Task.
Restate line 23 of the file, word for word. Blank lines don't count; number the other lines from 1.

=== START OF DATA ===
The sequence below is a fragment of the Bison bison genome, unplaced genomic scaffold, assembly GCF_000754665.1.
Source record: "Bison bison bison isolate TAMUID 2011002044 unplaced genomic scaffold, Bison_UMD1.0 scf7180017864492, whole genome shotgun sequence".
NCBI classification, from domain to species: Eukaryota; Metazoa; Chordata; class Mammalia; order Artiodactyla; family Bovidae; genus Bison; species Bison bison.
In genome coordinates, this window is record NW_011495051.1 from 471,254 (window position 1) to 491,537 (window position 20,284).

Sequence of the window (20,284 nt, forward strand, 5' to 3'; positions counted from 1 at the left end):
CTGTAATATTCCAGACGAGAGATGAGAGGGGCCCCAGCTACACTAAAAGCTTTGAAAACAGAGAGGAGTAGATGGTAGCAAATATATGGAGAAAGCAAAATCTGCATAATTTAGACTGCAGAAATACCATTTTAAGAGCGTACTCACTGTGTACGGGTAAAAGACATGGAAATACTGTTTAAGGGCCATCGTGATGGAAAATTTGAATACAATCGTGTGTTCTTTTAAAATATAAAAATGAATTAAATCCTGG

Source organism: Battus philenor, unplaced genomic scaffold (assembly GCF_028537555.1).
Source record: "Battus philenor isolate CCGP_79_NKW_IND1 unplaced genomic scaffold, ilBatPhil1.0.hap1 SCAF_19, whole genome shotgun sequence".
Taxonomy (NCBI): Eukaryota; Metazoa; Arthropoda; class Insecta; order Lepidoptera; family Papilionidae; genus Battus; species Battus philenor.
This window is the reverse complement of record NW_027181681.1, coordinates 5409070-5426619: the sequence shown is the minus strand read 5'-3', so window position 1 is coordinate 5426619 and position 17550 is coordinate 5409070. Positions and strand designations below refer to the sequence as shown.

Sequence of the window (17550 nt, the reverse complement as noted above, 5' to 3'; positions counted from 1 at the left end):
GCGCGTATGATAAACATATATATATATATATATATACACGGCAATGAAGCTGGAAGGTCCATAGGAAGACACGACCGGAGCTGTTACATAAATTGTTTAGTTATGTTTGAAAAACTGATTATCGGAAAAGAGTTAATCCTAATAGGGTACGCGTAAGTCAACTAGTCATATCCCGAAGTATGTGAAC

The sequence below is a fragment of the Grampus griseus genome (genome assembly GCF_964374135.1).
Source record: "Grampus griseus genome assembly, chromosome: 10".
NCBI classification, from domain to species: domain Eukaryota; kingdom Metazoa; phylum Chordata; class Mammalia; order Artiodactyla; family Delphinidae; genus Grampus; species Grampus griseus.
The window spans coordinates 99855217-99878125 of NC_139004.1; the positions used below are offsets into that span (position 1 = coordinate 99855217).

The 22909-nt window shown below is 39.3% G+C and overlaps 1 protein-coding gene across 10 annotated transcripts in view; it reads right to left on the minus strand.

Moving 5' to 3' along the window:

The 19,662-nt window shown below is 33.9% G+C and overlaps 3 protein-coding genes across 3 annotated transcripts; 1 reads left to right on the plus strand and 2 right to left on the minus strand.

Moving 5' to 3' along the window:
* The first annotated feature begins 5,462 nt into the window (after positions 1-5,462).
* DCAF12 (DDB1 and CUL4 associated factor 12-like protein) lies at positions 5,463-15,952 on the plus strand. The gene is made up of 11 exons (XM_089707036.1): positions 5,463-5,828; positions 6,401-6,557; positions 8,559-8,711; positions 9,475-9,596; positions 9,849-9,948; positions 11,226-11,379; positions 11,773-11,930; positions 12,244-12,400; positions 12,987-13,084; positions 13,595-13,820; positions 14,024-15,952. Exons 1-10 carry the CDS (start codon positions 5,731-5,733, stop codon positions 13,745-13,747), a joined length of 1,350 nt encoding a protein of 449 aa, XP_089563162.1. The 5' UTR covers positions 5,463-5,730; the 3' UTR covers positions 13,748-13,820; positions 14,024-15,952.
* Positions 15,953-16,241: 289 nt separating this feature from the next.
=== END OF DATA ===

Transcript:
* Positions 15,953-16,241: 289 nt separating this feature from the next.